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Maritime Proctor Blog

Admiralty and Maritime Law Blawg

Maritime Proctor Blog

As a practicing attorney at Chamberlain Hrdlicka in Houston, the focus of my practice is two-fold: I represent companies and individuals in civil litigation. I also do extensive work (of both a litigation and transactional nature) in the Admiralty, Maritime, and Energy fields.

I have been licensed to practice law since 2003. During that time, I've first and second chaired several trials to verdicts, as well as handled hundreds of other cases to amicable resolutions.

I'm a product of public schools, specifically Friendswood High School in Friendswood, Texas (Class of 1996), The University of Texas at Austin (BA-2000), and The University of Texas School of Law (JD - 2003).

Texas Super Lawyers magazine named me as a “Texas Super Lawyer” in the field of Transportation/Maritime Law in 2019 and 2020. Prior to turning 40, I was recognized by Super Lawyers as a Transportation/Maritime Law “Rising Star” from 2011-2018. In the past, both H-Texas Magazine and Houstonia Magazine named me as a “Top Lawyer in Houston” in the field of Admiralty and Maritime Law.

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In Part I of "A Fifth of Silence," we covered the wording and history behind the Fifth Amendment, as well as how a jury must evaluate a witness taking the Fifth in a criminal trial.  To recap … the jury cannot consider it at all in reaching their verdict.

In Part II, we turn to taking the Fifth in a civil lawsuit.  The results are vastly different.  We will also address a hypothetical and provide some practical tips when faced with this type of situation.

What Happens When a Witness Takes the Fifth in a Civil Matter?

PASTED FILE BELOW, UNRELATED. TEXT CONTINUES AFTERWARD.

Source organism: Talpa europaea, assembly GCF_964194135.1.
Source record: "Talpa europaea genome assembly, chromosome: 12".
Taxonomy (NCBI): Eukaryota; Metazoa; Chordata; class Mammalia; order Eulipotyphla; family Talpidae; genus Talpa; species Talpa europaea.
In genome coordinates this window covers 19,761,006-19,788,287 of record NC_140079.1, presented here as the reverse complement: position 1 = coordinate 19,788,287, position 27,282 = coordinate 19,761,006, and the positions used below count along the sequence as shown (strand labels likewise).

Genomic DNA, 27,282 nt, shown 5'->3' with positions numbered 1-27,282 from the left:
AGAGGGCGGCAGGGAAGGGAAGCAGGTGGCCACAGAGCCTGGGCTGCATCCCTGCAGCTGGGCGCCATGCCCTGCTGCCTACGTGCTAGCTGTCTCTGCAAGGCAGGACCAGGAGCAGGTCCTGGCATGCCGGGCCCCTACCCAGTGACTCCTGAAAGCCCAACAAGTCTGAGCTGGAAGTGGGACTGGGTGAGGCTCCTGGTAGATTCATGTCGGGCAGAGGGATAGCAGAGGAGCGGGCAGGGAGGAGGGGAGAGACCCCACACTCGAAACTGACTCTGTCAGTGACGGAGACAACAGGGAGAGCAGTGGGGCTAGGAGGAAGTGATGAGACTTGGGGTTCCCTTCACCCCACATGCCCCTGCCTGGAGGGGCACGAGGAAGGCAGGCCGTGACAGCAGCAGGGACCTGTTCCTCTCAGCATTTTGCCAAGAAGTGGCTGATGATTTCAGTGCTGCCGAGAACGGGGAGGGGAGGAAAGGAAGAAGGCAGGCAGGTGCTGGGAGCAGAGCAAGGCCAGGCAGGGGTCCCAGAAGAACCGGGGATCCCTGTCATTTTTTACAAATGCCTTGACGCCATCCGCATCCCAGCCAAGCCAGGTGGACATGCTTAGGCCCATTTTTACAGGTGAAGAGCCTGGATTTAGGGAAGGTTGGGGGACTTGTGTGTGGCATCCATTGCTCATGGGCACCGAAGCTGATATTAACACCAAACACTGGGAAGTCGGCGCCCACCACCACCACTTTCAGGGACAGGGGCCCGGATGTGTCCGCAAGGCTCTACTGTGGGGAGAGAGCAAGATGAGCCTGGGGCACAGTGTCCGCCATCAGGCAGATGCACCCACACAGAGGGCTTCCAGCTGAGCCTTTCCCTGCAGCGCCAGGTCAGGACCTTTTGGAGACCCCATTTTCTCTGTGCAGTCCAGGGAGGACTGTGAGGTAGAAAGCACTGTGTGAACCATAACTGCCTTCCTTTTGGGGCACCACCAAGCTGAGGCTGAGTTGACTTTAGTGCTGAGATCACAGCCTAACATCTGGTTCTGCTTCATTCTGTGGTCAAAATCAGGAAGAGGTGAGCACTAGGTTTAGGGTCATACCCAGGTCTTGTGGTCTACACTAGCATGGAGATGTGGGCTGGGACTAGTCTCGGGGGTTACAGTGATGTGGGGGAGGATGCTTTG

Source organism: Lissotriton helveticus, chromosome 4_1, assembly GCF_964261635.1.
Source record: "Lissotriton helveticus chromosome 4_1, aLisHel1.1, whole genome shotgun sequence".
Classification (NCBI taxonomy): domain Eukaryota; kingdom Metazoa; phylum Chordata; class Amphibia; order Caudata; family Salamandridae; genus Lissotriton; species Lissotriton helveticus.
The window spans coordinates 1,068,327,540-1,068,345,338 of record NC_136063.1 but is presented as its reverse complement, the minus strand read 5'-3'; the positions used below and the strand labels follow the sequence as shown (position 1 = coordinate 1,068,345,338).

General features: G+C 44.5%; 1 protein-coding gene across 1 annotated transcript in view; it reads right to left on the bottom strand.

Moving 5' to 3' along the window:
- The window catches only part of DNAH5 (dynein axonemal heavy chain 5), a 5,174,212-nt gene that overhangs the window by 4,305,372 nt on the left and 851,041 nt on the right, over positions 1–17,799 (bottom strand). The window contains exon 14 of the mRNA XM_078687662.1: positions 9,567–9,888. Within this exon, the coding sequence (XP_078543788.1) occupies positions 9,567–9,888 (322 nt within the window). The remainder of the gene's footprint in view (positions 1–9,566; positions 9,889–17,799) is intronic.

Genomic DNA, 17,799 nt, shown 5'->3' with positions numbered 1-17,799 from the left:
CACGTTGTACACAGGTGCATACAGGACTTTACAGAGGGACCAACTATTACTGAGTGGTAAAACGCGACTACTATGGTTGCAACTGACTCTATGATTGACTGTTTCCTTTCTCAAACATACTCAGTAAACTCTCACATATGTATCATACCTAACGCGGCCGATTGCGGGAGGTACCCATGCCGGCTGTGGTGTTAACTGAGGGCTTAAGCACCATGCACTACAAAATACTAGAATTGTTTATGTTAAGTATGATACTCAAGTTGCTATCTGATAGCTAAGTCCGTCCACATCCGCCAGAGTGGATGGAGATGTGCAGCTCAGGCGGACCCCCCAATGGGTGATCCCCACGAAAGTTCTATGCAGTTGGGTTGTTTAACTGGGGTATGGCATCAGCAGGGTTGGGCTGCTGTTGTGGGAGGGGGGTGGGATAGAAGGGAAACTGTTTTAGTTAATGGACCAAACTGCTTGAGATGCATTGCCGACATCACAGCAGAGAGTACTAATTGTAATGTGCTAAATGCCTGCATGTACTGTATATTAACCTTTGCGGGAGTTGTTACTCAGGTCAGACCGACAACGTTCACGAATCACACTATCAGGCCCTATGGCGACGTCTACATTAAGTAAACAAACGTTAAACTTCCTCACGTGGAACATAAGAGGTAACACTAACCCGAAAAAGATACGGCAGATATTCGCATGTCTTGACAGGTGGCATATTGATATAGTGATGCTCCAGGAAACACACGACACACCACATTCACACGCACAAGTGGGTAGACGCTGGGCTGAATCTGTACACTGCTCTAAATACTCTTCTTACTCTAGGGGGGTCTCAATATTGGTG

If a witness takes the Fifth in a civil matter, the jury, under SCOTUS precedent from ...

Author’s Note: This is the first in a two-part series on the Fifth Amendment’s protection of individuals from government action forcing the individual to testify or incriminate themselves.  Part I provides an overview of the Fifth Amendment and its application in the criminal context.  Part II details the implications of taking the Fifth in civil litigation, and provides a maritime hypothetical where a key witness likely would take the Fifth.

What do “Pharma Bro” Martin Shkreli, “Bash Bro” Mark McGwire, and “Raptor Bro” Kenneth Lay have in common?  Aside from the ...

About two months ago, I took my family on a Spring Break vacation to Estes Park, Colorado.  Up a hill and behind the Safeway in Estes Park was a large hotel, which I learned is the Stanley Hotel.  Built by the family that started Stanley Steamer, this hotel served as Stephen King’s inspiration for the Overlook Hotel, which is the setting of his 1977 novel The Shining.  Here is a photo I took of the Stanley Hotel on our trip.

Cinephiles know the late Stanley Kubrick was as an absolute perfectionist director.  For example, during the filming of the 1980 movie adaptation of The Shining, Kubrick ...

Categories: Admiralty, Maritime Law

Any child of the 80s (or really, anyone with taste) recalls such cinematic masterpieces as Raiders of the Lost Ark, Back to the Future, The Karate Kid, or Breakin’, which constitutes the movie debut of not only Jean Claude Van Damme (albeit in an uncredited role) as a bystander at an outdoor “dance-off,” but also Ice-T.

This was some of JCVD’s finest acting.